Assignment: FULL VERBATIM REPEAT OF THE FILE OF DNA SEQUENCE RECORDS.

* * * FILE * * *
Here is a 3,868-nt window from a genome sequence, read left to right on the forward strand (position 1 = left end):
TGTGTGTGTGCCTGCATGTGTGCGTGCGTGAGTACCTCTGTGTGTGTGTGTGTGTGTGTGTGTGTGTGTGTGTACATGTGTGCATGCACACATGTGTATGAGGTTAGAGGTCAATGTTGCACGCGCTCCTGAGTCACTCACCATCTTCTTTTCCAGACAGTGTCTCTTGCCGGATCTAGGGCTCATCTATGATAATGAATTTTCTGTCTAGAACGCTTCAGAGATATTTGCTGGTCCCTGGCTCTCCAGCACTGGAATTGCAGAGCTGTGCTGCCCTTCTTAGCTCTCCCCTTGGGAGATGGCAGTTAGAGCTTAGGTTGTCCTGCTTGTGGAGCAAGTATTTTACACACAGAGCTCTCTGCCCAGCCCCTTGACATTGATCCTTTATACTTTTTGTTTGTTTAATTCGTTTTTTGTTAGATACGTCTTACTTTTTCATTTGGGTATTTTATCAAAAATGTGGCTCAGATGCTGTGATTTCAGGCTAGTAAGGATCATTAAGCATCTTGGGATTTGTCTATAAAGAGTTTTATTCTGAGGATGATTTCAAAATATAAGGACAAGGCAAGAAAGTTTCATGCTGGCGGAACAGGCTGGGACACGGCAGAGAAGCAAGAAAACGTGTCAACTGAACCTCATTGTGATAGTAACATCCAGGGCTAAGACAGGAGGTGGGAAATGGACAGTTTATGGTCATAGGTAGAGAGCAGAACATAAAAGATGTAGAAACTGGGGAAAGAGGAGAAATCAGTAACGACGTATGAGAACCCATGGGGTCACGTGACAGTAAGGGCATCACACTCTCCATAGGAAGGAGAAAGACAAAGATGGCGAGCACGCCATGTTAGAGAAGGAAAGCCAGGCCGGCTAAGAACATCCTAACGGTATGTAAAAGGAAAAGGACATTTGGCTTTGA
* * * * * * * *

Here is a 3,868-nt window from a genome sequence, read left to right on the forward strand (position 1 = left end):
TGTGTGTGTGCCTGCATGTGTGCGTGCGTGAGTACCTCTGTGTGTGTGTGTGTGTGTGTGTGTGTGTGTGTGTACATGTGTGCATGCACACATGTGTATGAGGTTAGAGGTCAATGTTGCACGCGCTCCTGAGTCACTCACCATCTTCTTTTCCAGACAGTGTCTCTTGCCGGATCTAGGGCTCATCTATGATAATGAATTTTCTGTCTAGAACGCTTCAGAGATATTTGCTGGTCCCTGGCTCTCCAGCACTGGAATTGCAGAGCTGTGCTGCCCTTCTTAGCTCTCCCCTTGGGAGATGGCAGTTAGAGCTTAGGTTGTCCTGCTTGTGGAGCAAGTATTTTACACACAGAGCTCTCTGCCCAGCCCCTTGACATTGATCCTTTATACTTTTTGTTTGTTTAATTCGTTTTTTGTTAGATACGTCTTACTTTTTCATTTGGGTATTTTATCAAAAATGTGGCTCAGATGCTGTGATTTCAGGCTAGTAAGGATCATTAAGCATCTTGGGATTTGTCTATAAAGAGTTTTATTCTGAGGATGATTTCAAAATATAAGGACAAGGCAAGAAAGTTTCATGCTGGCGGAACAGGCTGGGACACGGCAGAGAAGCAAGAAAACGTGTCAACTGAACCTCATTGTGATAGTAACATCCAGGGCTAAGACAGGAGGTGGGAAATGGACAGTTTATGGTCATAGGTAGAGAGCAGAACATAAAAGATGTAGAAACTGGGGAAAGAGGAGAAATCAGTAACGACGTATGAGAACCCATGGGGTCACGTGACAGTAAGGGCATCACACTCTCCATAGGAAGGAGAAAGACAAAGATGGCGAGCACGCCATGTTAGAGAAGGAAAGCCAGGCCGGCTAAGAACATCCTAACGGTATGTAAAAGGAAAAGGACATTTGGCTTTGA